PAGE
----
World rings in 2024 after devastating wars, bots and heat

Jubilant crowds bid farewell on Sunday to the hottest year on record, closing a turbulent 12 months marked by clever chatbots, climate crises and devastating wars in Gaza and Ukraine.

Much of the world's population — now more than eight billion — is hoping to shake off high living costs and global tumult in 2024, which will bring elections concerning half the world's population and the Paris Olympics.

Taksim, the central district of Istanbul, served as the focal point for New Year's Eve festivities this year, as before. The streets were decked out and illuminated.

Due to the PKK attacks that killed 12 Turkish soldiers a few days ago, numerous events and concerts in Istanbul were cancelled. Nevertheless, people who want to celebrate New Year's Eve outdoors prefer the thoroughfares, restaurants, and entertainment venues.

In Sydney, the self-proclaimed "New Year's capital of the world", more than a million partygoers packed around the harbour, with city officials and police warning that all vantage points were full.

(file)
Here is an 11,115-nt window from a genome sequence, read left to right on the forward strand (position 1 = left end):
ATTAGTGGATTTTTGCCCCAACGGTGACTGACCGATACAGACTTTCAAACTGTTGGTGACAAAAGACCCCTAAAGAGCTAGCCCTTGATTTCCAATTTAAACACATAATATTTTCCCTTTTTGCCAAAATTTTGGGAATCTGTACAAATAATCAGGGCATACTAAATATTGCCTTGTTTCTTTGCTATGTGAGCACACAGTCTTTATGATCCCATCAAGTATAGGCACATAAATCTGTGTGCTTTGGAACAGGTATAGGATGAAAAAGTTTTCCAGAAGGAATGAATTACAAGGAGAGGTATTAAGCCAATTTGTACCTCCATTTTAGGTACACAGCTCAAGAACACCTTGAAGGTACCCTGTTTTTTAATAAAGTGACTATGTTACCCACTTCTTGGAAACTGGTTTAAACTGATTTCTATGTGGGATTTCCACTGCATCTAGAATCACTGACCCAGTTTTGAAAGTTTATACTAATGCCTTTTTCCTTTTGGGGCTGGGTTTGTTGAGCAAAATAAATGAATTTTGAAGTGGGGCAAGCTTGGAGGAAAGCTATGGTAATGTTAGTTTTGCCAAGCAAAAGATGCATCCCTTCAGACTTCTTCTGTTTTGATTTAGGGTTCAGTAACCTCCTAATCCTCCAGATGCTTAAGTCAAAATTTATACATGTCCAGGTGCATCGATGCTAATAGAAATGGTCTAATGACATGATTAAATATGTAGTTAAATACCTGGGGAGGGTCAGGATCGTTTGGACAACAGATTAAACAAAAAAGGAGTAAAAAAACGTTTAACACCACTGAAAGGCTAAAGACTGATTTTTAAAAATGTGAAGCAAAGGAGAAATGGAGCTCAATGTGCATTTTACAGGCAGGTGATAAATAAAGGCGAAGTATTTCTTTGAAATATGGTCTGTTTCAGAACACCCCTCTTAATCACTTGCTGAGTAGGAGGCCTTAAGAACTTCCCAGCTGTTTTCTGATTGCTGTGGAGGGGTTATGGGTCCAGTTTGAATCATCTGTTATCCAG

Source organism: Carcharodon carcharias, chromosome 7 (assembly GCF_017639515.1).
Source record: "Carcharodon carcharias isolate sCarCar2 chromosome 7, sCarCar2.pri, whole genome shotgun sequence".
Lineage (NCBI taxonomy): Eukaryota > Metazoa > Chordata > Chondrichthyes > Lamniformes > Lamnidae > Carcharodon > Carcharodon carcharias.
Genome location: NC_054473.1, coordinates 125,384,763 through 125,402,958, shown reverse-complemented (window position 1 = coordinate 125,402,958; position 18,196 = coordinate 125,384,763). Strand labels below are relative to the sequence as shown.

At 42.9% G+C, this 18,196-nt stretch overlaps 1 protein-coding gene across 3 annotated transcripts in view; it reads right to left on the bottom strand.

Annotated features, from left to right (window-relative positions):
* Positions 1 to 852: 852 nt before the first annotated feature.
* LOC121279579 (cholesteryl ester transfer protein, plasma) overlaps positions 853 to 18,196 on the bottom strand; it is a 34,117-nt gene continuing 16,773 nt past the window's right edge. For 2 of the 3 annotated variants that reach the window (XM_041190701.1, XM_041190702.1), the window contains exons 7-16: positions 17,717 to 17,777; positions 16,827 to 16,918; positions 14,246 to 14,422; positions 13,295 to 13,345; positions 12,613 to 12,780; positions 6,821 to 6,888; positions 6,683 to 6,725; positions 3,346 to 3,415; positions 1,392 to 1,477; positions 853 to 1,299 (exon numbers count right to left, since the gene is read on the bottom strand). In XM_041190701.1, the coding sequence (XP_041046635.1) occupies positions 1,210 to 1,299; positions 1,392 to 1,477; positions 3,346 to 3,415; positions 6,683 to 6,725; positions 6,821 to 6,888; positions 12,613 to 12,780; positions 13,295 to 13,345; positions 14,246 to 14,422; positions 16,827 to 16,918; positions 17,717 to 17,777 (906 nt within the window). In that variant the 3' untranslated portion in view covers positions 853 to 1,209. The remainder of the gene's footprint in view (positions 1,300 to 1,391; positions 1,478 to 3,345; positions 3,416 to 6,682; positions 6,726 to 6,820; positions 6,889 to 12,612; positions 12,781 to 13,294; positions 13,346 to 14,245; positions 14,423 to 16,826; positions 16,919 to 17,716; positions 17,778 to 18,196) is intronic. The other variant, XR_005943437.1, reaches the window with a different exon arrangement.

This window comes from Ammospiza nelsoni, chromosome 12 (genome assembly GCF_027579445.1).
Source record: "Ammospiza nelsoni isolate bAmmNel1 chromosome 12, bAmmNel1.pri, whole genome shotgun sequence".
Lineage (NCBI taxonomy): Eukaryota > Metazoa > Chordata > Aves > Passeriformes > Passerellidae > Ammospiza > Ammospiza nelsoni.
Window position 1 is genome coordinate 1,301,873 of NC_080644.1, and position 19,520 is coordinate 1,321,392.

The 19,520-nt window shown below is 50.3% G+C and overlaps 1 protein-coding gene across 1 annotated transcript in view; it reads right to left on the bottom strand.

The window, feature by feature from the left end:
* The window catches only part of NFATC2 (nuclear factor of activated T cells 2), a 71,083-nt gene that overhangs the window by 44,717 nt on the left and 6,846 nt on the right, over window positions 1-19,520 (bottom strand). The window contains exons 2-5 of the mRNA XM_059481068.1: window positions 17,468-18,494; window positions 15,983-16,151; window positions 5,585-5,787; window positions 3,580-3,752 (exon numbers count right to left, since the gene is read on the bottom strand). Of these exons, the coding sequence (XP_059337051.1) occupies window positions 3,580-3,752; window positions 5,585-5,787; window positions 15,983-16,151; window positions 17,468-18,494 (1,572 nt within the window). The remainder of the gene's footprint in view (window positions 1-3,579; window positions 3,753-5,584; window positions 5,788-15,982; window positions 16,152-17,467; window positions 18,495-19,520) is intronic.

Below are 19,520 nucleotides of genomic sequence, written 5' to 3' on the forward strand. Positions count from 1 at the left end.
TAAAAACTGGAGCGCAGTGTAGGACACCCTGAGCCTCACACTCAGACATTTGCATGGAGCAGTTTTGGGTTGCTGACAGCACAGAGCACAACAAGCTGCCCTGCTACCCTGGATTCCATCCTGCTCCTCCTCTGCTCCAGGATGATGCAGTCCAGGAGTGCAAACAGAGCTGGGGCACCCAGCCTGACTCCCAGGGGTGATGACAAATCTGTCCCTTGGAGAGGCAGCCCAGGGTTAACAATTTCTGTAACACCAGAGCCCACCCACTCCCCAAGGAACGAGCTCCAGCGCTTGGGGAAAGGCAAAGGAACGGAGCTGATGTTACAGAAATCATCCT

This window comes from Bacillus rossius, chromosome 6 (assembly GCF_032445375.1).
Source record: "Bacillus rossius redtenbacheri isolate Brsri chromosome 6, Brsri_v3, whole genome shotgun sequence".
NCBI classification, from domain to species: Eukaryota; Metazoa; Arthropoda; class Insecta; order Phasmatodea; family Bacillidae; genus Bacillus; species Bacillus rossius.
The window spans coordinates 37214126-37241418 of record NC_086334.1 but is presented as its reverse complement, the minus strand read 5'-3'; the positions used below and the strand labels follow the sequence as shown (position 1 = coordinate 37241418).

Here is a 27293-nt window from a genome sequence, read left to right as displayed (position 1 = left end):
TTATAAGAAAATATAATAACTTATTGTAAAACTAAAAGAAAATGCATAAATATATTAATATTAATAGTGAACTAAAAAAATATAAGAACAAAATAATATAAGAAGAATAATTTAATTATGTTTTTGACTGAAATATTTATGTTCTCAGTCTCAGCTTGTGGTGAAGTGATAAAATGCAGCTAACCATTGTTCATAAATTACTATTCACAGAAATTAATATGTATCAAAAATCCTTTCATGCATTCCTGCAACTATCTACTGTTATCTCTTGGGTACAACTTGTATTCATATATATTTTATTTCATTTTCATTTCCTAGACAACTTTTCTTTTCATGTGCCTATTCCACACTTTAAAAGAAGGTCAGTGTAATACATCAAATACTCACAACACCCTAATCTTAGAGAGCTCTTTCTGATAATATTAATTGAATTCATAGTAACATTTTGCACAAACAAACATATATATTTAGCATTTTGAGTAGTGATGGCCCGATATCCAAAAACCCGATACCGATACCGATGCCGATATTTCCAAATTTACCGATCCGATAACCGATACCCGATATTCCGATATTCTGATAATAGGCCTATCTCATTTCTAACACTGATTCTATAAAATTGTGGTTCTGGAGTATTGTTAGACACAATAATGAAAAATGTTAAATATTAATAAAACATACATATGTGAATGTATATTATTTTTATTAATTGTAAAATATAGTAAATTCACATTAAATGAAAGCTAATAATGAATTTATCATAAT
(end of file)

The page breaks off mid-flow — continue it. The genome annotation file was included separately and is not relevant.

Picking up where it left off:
Sydneysiders gathered through the day at prominent sites, defying uncharacteristically dank weather, and were not disappointed when the Harbour Bridge and other landmarks were garlanded in light and colour by eight tonnes of fireworks.

Pyrotechnics also illuminated the skies in Auckland, Hong Kong, Manila and Indonesia.

People wearing Santa hats waded into the mild Mediterranean waters of southern France, while revellers munched on skewers of meat and danced in the streets in traditional end-of-year celebrations in Greece's Thessaloniki.

The last 12 months brought "Barbenheimer" to the box office, a proliferation of human-seeming artificial intelligence tools, and a world-first whole-eye transplant.<...

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